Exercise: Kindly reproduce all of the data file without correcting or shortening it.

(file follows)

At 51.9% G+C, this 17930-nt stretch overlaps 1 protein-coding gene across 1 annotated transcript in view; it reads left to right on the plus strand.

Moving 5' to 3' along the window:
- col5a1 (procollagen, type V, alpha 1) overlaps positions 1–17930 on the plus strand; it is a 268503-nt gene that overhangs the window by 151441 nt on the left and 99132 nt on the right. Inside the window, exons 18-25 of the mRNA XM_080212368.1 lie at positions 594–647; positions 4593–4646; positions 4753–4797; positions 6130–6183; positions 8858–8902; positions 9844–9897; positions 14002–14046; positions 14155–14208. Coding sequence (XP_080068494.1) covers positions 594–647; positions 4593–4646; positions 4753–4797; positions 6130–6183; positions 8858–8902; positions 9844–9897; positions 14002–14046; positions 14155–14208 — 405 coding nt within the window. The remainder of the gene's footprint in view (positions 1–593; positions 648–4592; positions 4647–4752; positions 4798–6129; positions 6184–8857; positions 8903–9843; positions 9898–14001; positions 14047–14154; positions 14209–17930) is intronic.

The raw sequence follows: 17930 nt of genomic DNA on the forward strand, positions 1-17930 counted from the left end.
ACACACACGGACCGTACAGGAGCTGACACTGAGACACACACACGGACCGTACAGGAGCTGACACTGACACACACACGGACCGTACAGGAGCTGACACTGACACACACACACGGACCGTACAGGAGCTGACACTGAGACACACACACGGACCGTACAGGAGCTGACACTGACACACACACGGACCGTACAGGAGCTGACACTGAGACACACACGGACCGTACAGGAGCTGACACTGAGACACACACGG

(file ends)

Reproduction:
At 51.9% G+C, this 17930-nt stretch overlaps 1 protein-coding gene across 1 annotated transcript in view; it reads left to right on the plus strand.

Moving 5' to 3' along the window:
- col5a1 (procollagen, type V, alpha 1) overlaps positions 1–17930 on the plus strand; it is a 268503-nt gene that overhangs the window by 151441 nt on the left and 99132 nt on the right. Inside the window, exons 18-25 of the mRNA XM_080212368.1 lie at positions 594–647; positions 4593–4646; positions 4753–4797; positions 6130–6183; positions 8858–8902; positions 9844–9897; positions 14002–14046; positions 14155–14208. Coding sequence (XP_080068494.1) covers positions 594–647; positions 4593–4646; positions 4753–4797; positions 6130–6183; positions 8858–8902; positions 9844–9897; positions 14002–14046; positions 14155–14208 — 405 coding nt within the window. The remainder of the gene's footprint in view (positions 1–593; positions 648–4592; positions 4647–4752; positions 4798–6129; positions 6184–8857; positions 8903–9843; positions 9898–14001; positions 14047–14154; positions 14209–17930) is intronic.

The raw sequence follows: 17930 nt of genomic DNA on the forward strand, positions 1-17930 counted from the left end.
ACACACACGGACCGTACAGGAGCTGACACTGAGACACACACACGGACCGTACAGGAGCTGACACTGACACACACACGGACCGTACAGGAGCTGACACTGACACACACACACGGACCGTACAGGAGCTGACACTGAGACACACACACGGACCGTACAGGAGCTGACACTGACACACACACGGACCGTACAGGAGCTGACACTGAGACACACACGGACCGTACAGGAGCTGACACTGAGACACACACGG